[Opposition case no. 2021-900440, Decision date: October 7, 2022]

Ellenail

The opposed mark, consisting of the term “Ellenail” with stylization (see below), was applied for registration on August 14, 2020, for goods and services relating to nail care and polish in classes 3, 18, 21, and 44 by es social management, Inc., a Japanese company.

The company opens “Ellenail” nail salons in Tokyo.

The JPO granted protection on October 6, 2021, and was published for opposition on October 26, 2021.


Opposition by ELLE

On December 17, 2021, HACHETTE FILIPACCHI PRESSE, Société Anonyme (hereinafter referred to as HFP), a French company responsible for the well-known women’s magazine ELLE, which had the largest readership of any fashion magazine in the world, filed an opposition with the JPO.

In the opposition, HFP contended that the opposed mark shall be canceled in contravention of Article 4(1)(xi) and (xv) of the Japan Trademark Law.

Article 4(1)(xi) is a provision to refrain from registering a junior mark that is identical with, or similar to, any earlier registered mark.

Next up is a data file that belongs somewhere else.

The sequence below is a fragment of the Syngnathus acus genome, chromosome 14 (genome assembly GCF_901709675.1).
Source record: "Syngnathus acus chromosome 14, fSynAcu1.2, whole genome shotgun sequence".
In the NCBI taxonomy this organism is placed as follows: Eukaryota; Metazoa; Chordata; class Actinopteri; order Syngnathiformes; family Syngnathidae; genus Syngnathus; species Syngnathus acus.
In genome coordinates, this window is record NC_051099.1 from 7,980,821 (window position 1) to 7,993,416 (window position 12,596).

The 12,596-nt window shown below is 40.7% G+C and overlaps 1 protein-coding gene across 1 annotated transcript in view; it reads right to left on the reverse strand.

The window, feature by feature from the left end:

Article 4(1)(xv) provides that a mark shall not be registered where it is likely to cause confusion with other business entities’ well-known goods or services, to the benefit of the brand owner and users.

HFP argued that the opposed mark consists of two words, “Elle” and “nail”. It is obvious that the term “nail” lacks distinctiveness in connection with nail-related goods and services. Besides, in view of the fact that the term “nail” is an English word familiar among general consumers in Japan, the term “Elle” shall be considered a prominent portion of the opposed mark. Therefore, the opposed mark as a whole is similar to HFP’s earlier registrations for the mark “ELLE” which has acquired a substantial degree of reputation and popularity. Because of it, relevant consumers are likely to confuse or misconceive the opposed mark with HFP or any business entity systematically or economically connected with the opponent at the sight of the goods and services in question bearing the opposed mark.